At Stears, we believe that trade is instrumental to the growth of economies—particularly the Nigerian economy. The truth is Nigeria does not have the market to stimulate growth. The entire African consumer class comprises 300 million people, compared to Asia, which has 2.2 billion people. In Nigeria, the picture is grimmer. Ninety-five (95) million people—almost half of the entire population—live below the poverty line, and those above the line are very vulnerable to external shocks. This means only a few people belong to the Nigerian consumer class, which is insufficient to generate growth.
This is why trade is critical. It’s impossible to talk about China’s growth—and its ability to raise over 800 million people out of poverty—without talking about trade. For China and many other emerging economies, the idea is that the local economy does not have the consumption capacity to grow the economy.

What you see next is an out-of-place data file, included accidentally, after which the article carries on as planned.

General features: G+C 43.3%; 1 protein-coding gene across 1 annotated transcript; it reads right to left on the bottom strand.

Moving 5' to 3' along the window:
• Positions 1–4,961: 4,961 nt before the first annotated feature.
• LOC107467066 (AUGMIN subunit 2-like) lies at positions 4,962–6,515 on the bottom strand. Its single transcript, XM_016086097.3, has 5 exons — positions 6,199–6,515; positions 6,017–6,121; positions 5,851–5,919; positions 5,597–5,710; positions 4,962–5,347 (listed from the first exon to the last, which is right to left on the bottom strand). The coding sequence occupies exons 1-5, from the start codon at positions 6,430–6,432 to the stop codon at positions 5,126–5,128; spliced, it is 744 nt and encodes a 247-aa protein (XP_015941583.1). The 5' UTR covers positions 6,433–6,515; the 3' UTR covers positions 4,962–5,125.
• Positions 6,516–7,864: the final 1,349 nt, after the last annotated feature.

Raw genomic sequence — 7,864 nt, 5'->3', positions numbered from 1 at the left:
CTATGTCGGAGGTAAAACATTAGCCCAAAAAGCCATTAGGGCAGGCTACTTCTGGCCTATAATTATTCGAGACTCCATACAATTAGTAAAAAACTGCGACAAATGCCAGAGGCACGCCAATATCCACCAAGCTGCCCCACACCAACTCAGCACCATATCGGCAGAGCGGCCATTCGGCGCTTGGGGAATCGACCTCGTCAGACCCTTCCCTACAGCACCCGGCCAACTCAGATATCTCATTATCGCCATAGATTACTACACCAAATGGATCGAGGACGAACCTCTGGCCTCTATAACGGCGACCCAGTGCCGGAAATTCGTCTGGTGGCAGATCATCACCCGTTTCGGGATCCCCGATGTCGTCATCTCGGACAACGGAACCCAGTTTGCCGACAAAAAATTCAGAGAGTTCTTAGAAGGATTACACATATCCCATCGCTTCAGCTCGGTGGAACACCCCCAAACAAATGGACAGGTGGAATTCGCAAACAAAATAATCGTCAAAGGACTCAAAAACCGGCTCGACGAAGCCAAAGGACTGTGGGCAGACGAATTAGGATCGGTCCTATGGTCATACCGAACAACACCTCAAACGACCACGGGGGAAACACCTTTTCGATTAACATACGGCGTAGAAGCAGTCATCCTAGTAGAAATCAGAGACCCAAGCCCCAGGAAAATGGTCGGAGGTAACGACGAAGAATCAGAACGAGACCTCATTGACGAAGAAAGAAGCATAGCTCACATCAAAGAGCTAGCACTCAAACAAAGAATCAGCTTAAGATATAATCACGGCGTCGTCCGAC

Before liberalising trade in the 1980s, China’s employment was heavily skewed towards unproductive sectors like subsistence agriculture—about 60% of China's labour force was employed in the primary sector with low disposable income. But China eventually opened its borders to more prosperous countries which, increased employment and income for the Chinese.
By comparison, Nigeria has taken a different route. As the current administration rounds up,